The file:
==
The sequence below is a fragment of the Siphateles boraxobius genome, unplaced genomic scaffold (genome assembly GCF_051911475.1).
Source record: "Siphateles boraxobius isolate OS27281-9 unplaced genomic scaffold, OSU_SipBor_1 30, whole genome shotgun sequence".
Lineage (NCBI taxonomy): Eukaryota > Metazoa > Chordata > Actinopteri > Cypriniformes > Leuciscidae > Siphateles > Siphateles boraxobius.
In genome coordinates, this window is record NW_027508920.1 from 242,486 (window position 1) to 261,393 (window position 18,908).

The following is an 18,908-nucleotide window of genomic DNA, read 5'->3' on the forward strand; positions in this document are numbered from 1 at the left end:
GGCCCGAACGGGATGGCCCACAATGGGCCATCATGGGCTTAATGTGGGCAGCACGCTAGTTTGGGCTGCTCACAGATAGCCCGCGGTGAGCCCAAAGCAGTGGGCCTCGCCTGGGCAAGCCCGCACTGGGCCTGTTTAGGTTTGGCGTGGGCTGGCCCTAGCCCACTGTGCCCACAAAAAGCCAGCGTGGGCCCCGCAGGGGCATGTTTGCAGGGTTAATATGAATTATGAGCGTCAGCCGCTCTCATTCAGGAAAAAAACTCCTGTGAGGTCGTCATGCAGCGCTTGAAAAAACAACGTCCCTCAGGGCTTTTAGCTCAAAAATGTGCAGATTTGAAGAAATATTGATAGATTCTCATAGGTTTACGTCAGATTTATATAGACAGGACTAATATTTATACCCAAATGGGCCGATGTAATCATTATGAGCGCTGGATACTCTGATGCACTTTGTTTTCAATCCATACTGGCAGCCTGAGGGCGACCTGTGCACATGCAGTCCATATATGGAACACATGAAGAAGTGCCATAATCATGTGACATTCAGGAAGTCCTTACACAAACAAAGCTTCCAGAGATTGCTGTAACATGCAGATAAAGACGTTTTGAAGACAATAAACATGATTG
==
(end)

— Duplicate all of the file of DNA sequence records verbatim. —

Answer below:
The sequence below is a fragment of the Siphateles boraxobius genome, unplaced genomic scaffold (genome assembly GCF_051911475.1).
Source record: "Siphateles boraxobius isolate OS27281-9 unplaced genomic scaffold, OSU_SipBor_1 30, whole genome shotgun sequence".
Lineage (NCBI taxonomy): Eukaryota > Metazoa > Chordata > Actinopteri > Cypriniformes > Leuciscidae > Siphateles > Siphateles boraxobius.
In genome coordinates, this window is record NW_027508920.1 from 242,486 (window position 1) to 261,393 (window position 18,908).

The following is an 18,908-nucleotide window of genomic DNA, read 5'->3' on the forward strand; positions in this document are numbered from 1 at the left end:
GGCCCGAACGGGATGGCCCACAATGGGCCATCATGGGCTTAATGTGGGCAGCACGCTAGTTTGGGCTGCTCACAGATAGCCCGCGGTGAGCCCAAAGCAGTGGGCCTCGCCTGGGCAAGCCCGCACTGGGCCTGTTTAGGTTTGGCGTGGGCTGGCCCTAGCCCACTGTGCCCACAAAAAGCCAGCGTGGGCCCCGCAGGGGCATGTTTGCAGGGTTAATATGAATTATGAGCGTCAGCCGCTCTCATTCAGGAAAAAAACTCCTGTGAGGTCGTCATGCAGCGCTTGAAAAAACAACGTCCCTCAGGGCTTTTAGCTCAAAAATGTGCAGATTTGAAGAAATATTGATAGATTCTCATAGGTTTACGTCAGATTTATATAGACAGGACTAATATTTATACCCAAATGGGCCGATGTAATCATTATGAGCGCTGGATACTCTGATGCACTTTGTTTTCAATCCATACTGGCAGCCTGAGGGCGACCTGTGCACATGCAGTCCATATATGGAACACATGAAGAAGTGCCATAATCATGTGACATTCAGGAAGTCCTTACACAAACAAAGCTTCCAGAGATTGCTGTAACATGCAGATAAAGACGTTTTGAAGACAATAAACATGATTG